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Red alert, as Heavy flood will sweep across Lagos, River, Delta and Edo water ways
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Red alert, as Heavy flood will sweep across Lagos, River, Delta and Edo water ways 

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MASSIVE floods will sweep through many parts of the country between September and October, a Federal Government agency warned on Tuesday.

The Nigeria Hydrological Services Agency (NIHSA), which gave the red alert, advised residents of flood-prone areas to begin relocation because heavy rains will precipitate the flooding leading to the destruction of property and likely loss of lives.

Director-General of the agency, Mr. Clement Nze, explained that 275 local government areas of the 774 will be moderately hit by the flood while 102 councils will be worse-hit.

Lagos, Rivers, Delta, Edo and Kogi are on top of the list of states to witness major flooding.

The others are Ogun, Ekiti, Kwara,  Abia, Adamawa, Anambra, Bauchi, Bayelsa, Benue, Cross River, Ebonyi, Enugu, Gombe, Imo, Kaduna, Katsina,  Kebbi, Nasarawa,  Niger, Plateau, Sokoto, Yobe  and Zamfara states.

All the local government areas in Lagos, except Epe and many parts of Ogun State, will be badly affected, the agency added.

NIHASA said governors of the states had been advised to begin immediate evacuation of residents in areas to be affected.

The NIHSA DG blamed the construction of houses on flood plains for the heavy flooding experienced in some parts of Abuja five days ago.

According to him, some lives and property were lost at ”the Sunday Adewusi Estate in the  Dei Dei area of the Federal Capital Territory (FCT) because it  was built on a flood plain.” The estate is owned by the police.

Nze said what was required before now across the country was proper drainage and demolition of structures on flood plains.

He said the flooding experienced so far in parts of the country was as a result of constant rainfall. He warned that the effect of any nation in the Niger Basin releasing water from its dam(s) might be too devastating for Nigeria if nothing was done now.

He said: “The month of June is usually the period of effective rainfalls and the beginning of a new hydrological year in the River Niger Basin which covers nine countries of Benin, Burkina Faso, Cameroun, Chad, Cote D’Ivoire, Guinea, Mali, Niger and Nigeria.

“Nigeria is downstream of all the countries in this basin. The months of July, August, September, and October are also known as JASO months signifying heavy rainfall, flooding, and flood disasters in most parts of the country.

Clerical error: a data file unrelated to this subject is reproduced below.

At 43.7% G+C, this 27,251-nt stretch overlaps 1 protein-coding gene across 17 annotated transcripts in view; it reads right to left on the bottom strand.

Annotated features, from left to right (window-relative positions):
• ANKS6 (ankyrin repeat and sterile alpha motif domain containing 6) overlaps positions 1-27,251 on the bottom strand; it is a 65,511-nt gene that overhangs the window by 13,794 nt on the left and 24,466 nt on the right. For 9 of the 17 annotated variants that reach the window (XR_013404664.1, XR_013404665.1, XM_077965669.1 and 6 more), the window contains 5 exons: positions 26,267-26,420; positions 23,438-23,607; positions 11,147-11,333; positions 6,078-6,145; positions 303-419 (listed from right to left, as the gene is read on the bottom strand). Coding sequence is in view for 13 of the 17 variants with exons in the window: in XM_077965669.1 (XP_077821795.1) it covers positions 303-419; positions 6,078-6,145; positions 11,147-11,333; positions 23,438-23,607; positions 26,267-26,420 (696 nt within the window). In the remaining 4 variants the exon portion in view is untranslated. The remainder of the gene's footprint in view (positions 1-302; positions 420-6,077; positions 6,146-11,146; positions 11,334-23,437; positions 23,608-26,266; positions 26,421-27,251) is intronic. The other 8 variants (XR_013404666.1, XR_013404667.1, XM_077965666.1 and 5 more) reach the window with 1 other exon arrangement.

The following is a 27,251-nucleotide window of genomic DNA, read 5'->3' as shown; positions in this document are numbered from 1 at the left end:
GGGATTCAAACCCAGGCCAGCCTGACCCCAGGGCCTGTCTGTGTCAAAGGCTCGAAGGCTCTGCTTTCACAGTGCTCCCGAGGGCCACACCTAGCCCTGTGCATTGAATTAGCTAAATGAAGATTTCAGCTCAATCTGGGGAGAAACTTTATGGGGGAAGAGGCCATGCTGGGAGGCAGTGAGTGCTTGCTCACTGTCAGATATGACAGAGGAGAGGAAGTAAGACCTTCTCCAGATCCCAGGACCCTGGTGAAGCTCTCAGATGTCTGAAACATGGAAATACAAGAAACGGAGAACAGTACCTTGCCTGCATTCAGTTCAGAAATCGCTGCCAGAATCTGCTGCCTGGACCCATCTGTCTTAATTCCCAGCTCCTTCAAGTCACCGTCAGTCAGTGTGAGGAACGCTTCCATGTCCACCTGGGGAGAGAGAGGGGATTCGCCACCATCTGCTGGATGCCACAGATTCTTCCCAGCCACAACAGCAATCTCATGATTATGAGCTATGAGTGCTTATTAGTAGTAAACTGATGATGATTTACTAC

“The country still has many days of rainfall in the course of the year. More floods are still expected in the months of August, September, and October.

In the event there is a release of excess water from the dams in other countries upstream rivers Niger and Benue, this will have a more negative impact on Nigeria which is located downstream other countries in the Niger Basin.

Lagos State, early in the month, warned residents of four local government areas, especially those living on flood plains, to vacate their homes immediately. Those in 15 other councils also got the warning.

Environment and Water Resources Commissioner Tunji Bello listed the councils to be worst-hit as Lagos Mainland, Mushin, Ibeju-Lekki and Ikorodu.

Bello explained that the local governments were identified as “highly probable flood risk in 2020”.

In a statement, Mr. Bello said the four listed councils will witness high-intensity rainfall between now and September.

He urged residents with structures in low land areas to relocate without delay to avoid any untoward incident that may come with flooding and loss of lives and properties.

Quoting from the Annual Flood Outlook released by the Hydrological Services Agency on May 28, Bello identified 15 other local government areas as those at flood risk this year.

The local government areas put on the red alert are: Lagos Island, Alimosho, Amuwo Odofin, Ikeja, Kosofe, Eti-Osa, Apapa, Ojo, Oshodi/Isolo, Agege, Ifako Ijaiye, Badagry, Surulere and Ajeromi-Ifelodun.

Bello assured that the ministry would intensify ongoing efforts at clearing silted drains as exemplified by the efforts of the Emergency Flood Abatement Gang (EFAG) all over the black spots in the state.

He advised residents to refrain from an indiscriminate discharge of waste and to stop patronising itinerant cart pushers.

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